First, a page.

A house for Manjamma: Crowdfunding campaign for a trans woman leader in Karnataka

Manjamma Jogathi is the first transgender person to head the Karnataka Janapada Academy, and is looking to construct a house for herself and her students.
Manjamma Jogathi
Manjamma Jogathi
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When Manjamma was a teenager, her older brother tied her to a pole and beat her until she was close to losing consciousness. “He thought there was a demon inside me. He wanted to rid me of it,” Manjamma says. Born in Kallukamba village in Ballari district, and assigned male at birth, Manjamma has witnessed inconceivable pain due to her identity as a Jogathi – a transgender woman. She recalls how her family tried to “rid” her of her “feminine nature”, and the many ways in which she has been mistreated by society through her life. 

But Manjamma’s story is not that of a victim. From a life of destitution, stigma and myriad horrors, Manjamma Jogathi went on to become the first transgender person to head the Karnataka Janapada Academy. She’s a dancer, a teacher, a celebrated theatre artiste… Despite all these feathers in her cap, Manjamma doesn’t have a roof over her head. 

Manjamma, who lives in Ballari’s Mariyammanahalli, has been running from pillar to post to get funds for a house, ever since the roof of the house she was staying in caved in, back in 2005. She has been trying to obtain funds from the government under its subsidised housing scheme. With no response from the government, Manjamma has now turned to crowdfunding. Three months ago, Shilpa Mudbi, one of her students, told her about Ketto, the crowdfunding platform. With Ketto’s help, she started a crowdfunding campaign on the website. Within three months, she has received Rs 4,86,000. “I have never seen so much money in my life. I used to beg for a living. I am so moved by the love people have shown me,” Manjamma says. 

But the funds are not enough yet to build a house. You can support her cause here.

Early life

Manjamma says that she loved dancing, and dressing up with the girls since she was a child. After trying various other ways to ‘correct’ her, Manjamma’s parents took her to a priest, who told them that she was blessed with the “goddesses shakti”. She says that her brother never spoke to her since that day. In 1985, her parents took her to the Huligeyamma’s temple near Hospet. It was here that she was consecrated as a Jogathi. She assumed the name Manjamma Jogathi and became a part of the community of Jogappas and Jogathis, devotees of goddess Yellamma. Jogathis are transgender persons who are ‘married’ to the goddess. 

“I was given a skirt, blouse and bangles to wear. I remember my mother wailing at the loss of her son. She told me I was dead to her,” Manjamma recounts, and says that she tried to end her life then and was hospitalised. Upon recovery, she left home and began begging for money in Davangere.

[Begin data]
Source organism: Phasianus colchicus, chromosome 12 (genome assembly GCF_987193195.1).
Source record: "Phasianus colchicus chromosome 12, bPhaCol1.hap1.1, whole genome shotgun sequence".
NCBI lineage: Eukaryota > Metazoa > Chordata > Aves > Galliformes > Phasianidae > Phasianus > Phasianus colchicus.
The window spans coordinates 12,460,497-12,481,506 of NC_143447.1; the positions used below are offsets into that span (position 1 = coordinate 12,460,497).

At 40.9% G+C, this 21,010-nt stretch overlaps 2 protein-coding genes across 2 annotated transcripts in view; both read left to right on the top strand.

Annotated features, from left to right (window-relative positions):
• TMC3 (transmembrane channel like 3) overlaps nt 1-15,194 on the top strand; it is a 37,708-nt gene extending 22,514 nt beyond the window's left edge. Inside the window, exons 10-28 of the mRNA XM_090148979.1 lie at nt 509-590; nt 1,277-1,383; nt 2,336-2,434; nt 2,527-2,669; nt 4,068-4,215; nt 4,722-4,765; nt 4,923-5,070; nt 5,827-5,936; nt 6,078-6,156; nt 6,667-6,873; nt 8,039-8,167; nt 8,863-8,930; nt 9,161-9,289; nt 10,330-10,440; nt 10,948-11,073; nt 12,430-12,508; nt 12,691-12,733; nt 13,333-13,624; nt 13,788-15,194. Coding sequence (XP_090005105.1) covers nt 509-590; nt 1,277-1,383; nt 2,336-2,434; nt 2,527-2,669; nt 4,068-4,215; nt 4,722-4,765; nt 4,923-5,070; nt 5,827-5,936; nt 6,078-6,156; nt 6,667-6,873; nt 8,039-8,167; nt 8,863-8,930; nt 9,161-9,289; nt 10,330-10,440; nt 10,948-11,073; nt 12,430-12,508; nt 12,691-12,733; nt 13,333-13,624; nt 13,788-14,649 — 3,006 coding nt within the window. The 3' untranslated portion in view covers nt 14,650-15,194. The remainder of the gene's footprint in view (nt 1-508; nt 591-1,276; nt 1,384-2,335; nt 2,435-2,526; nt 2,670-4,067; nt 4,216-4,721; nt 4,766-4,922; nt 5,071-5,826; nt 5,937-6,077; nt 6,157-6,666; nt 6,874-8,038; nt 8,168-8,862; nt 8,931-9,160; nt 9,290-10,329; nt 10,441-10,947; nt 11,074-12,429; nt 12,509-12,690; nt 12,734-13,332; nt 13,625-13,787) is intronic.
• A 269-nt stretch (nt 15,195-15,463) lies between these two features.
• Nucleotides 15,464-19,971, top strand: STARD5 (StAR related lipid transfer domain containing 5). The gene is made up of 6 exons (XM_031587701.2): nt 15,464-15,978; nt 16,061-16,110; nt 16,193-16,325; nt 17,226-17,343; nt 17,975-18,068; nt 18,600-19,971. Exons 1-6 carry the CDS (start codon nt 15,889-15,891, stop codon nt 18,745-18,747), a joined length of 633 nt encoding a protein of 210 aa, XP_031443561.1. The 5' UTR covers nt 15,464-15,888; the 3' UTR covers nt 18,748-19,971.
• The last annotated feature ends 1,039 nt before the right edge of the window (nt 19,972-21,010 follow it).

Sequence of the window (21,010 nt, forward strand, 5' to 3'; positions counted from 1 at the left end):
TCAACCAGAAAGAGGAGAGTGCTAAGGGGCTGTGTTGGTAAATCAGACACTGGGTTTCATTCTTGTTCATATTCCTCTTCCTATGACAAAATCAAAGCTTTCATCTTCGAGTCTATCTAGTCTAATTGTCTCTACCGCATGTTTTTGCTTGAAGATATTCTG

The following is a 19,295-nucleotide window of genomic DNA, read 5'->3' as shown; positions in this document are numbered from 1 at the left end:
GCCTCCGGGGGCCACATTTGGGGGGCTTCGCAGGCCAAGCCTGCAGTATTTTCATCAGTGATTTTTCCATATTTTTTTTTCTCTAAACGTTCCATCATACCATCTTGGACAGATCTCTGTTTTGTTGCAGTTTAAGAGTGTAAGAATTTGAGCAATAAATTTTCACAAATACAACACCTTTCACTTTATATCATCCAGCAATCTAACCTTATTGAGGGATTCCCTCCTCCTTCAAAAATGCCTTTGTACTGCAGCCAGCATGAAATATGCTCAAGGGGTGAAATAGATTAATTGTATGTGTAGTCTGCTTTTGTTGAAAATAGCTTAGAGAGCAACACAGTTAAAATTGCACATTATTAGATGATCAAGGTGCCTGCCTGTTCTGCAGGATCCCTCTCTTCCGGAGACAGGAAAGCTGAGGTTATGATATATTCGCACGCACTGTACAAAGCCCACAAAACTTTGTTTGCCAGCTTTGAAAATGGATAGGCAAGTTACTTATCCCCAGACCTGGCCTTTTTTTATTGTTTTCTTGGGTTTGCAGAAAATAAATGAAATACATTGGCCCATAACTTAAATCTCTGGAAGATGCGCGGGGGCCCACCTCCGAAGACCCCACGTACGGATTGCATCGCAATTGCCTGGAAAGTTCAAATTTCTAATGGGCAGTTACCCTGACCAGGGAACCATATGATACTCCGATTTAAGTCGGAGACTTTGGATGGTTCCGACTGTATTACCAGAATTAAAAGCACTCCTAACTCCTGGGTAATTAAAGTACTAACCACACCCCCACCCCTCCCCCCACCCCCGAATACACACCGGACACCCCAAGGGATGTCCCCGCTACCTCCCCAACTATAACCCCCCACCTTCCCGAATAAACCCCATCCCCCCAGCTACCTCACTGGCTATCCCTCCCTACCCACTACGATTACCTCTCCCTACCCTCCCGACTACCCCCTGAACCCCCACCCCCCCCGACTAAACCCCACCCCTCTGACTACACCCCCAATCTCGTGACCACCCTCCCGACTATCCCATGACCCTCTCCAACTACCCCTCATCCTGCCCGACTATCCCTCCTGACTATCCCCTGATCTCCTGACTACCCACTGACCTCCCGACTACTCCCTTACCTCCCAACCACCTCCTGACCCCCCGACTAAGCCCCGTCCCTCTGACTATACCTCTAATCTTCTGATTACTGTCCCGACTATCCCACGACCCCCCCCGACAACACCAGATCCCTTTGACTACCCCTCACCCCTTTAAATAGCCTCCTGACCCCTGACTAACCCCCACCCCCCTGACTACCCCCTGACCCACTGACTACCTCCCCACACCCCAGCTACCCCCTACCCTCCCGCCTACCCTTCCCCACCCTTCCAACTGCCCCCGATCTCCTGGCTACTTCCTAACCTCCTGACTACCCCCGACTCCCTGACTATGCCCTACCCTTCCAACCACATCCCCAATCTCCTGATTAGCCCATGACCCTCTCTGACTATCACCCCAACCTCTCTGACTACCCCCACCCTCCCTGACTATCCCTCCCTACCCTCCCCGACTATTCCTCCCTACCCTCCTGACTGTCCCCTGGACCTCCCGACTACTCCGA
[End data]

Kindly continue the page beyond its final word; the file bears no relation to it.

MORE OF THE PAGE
“I didn’t have the strength in me to live and I wanted to end it all. I was sitting at a bus stand in Davangere, when I saw a father teaching his son how to dance while he balanced a metal pot on his head. This was Jogathi Nritya and I was fascinated by it,” Manjamma says. 

Life as a theatre artiste

Manjamma went up to the father, Basappa, and asked him if he would teach her and he agreed immediately. She went every morning to his home and learned Jogathi Nritya. While she began performing Jogathi Nritya for goddess Yellamma, fellow Jogathis introduced her to the folk artist  Kaalavva, from Ballari’s Hagaribommanahalli. She soon began playing small roles in folk plays and went onto become a hit in the folk theatre sphere after her role in the play Renukadevi Charitre. 

“Theatre and dance gave me a reason to continue living,” she says. Manjamma, who is an expert in Jogathi Nritya, has been travelling across the state to conduct workshops and also teach the art form to pupils. 

Manjamma won the Karnataka Rajyotsava Award in 2010 and her story of resilience is a part of the syllabus for the Bachelor of Arts course at the Karnataka Folk University in Haveri district.

The next step

Manjamma plans to construct a one-storey house in Mariyammanahalli, where she can provide space for her students who need a roof over their heads too. “I also want a space outside, where I can teach Jogathi Nritya to my students. I am 65 years old. I don’t have big dreams. I will be happy with whatever people give me,” Manjamma says. 

From being shunned from her own family to becoming a star in the community of folk artists, Manjamma’s story is one of immeasurable pain, but also one of hope and success. She now needs help to raise more funds to complete constructing the house. The construction began over two months ago and Manjamma says she is hopeful to be able to source money to complete her dream project. 

You can support her dream here

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